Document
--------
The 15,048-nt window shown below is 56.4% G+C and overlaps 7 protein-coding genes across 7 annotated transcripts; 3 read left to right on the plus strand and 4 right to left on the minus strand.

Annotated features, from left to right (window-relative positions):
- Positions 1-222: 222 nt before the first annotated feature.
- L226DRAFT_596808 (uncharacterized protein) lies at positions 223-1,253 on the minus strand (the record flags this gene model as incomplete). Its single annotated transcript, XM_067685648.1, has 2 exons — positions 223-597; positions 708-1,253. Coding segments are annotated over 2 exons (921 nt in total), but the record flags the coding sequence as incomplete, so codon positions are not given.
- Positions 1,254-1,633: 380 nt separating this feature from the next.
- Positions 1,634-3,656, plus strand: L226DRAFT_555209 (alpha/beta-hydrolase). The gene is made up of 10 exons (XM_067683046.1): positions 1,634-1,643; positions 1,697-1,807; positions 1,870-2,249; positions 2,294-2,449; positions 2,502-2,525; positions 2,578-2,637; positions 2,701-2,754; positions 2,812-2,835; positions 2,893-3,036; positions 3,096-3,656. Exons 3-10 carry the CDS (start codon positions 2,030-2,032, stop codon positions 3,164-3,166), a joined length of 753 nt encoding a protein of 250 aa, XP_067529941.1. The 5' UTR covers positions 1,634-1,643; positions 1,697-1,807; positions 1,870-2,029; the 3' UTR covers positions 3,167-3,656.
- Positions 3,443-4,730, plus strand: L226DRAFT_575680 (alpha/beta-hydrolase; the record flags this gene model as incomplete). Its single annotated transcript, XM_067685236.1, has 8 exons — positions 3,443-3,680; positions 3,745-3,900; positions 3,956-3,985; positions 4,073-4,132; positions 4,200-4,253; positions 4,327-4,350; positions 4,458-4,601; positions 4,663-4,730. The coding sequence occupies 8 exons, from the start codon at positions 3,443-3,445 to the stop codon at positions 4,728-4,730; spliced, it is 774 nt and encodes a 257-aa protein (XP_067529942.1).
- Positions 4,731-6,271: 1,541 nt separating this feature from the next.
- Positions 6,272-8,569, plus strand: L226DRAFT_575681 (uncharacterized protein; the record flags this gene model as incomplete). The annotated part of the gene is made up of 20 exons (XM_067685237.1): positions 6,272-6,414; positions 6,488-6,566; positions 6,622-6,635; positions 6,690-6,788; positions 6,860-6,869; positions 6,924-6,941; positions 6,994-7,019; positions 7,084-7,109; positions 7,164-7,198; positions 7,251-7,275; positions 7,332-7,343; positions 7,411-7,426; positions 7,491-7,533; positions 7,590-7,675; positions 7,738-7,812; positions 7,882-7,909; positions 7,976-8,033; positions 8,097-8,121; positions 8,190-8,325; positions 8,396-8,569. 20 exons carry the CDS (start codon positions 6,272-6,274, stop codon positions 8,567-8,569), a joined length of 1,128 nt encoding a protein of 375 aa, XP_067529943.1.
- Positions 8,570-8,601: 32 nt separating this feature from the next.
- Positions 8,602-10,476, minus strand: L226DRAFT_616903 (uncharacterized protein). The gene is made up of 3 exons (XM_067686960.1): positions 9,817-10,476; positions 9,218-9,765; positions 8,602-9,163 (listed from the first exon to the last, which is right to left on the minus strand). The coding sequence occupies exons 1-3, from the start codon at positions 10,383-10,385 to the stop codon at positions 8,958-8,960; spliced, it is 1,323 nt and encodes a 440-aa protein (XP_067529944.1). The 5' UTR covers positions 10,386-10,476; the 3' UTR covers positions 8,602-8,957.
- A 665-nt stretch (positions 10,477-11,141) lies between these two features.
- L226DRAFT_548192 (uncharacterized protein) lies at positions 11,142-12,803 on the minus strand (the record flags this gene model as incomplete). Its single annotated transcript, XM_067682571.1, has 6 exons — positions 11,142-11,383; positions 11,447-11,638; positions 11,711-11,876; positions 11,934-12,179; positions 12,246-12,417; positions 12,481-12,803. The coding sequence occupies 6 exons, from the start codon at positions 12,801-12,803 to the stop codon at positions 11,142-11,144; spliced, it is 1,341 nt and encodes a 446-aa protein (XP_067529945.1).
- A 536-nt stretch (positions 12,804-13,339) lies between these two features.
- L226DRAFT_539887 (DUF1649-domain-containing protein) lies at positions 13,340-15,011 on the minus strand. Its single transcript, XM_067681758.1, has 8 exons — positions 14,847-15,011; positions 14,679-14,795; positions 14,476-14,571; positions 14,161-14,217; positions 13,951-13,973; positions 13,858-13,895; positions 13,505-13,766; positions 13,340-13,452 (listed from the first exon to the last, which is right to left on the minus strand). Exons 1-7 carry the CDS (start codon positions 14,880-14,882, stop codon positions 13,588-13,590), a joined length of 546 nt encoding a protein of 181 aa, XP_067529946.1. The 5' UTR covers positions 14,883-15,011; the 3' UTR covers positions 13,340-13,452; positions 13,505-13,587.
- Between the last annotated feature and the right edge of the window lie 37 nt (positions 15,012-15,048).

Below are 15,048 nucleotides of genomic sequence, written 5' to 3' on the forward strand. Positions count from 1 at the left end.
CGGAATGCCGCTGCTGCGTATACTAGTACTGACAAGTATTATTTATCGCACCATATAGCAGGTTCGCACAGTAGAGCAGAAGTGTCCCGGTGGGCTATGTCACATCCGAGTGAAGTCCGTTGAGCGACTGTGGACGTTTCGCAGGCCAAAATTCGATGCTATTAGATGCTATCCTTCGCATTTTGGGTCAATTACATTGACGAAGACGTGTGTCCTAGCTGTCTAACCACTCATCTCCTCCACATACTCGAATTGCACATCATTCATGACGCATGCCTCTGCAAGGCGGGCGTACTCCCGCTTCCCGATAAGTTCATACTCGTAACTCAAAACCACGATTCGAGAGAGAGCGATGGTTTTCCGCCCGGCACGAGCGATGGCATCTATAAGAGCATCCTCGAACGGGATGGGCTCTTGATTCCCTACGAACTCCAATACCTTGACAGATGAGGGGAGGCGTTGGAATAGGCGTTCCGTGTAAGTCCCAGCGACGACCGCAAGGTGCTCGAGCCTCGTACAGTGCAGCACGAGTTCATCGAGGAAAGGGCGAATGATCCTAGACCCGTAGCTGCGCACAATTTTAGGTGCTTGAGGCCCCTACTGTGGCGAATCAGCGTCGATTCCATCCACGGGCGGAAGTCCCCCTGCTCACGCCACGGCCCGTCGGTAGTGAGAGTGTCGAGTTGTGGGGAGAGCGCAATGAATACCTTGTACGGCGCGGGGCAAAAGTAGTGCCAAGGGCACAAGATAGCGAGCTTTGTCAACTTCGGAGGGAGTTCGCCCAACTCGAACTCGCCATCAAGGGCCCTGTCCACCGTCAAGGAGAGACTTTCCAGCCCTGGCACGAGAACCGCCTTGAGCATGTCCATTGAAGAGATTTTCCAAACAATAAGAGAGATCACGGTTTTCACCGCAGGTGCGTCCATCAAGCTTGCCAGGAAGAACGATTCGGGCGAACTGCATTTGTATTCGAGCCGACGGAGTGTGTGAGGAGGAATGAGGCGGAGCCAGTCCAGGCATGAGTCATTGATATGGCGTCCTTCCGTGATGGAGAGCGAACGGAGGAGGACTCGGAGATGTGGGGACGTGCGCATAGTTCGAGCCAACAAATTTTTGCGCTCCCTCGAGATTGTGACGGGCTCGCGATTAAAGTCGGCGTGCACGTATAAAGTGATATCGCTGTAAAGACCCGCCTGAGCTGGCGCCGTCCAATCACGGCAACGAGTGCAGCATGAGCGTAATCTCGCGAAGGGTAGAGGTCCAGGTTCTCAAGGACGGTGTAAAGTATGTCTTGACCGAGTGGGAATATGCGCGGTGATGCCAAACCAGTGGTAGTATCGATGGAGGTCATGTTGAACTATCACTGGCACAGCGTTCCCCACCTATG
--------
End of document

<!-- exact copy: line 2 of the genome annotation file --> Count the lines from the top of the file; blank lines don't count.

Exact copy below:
Annotated features, from left to right (window-relative positions):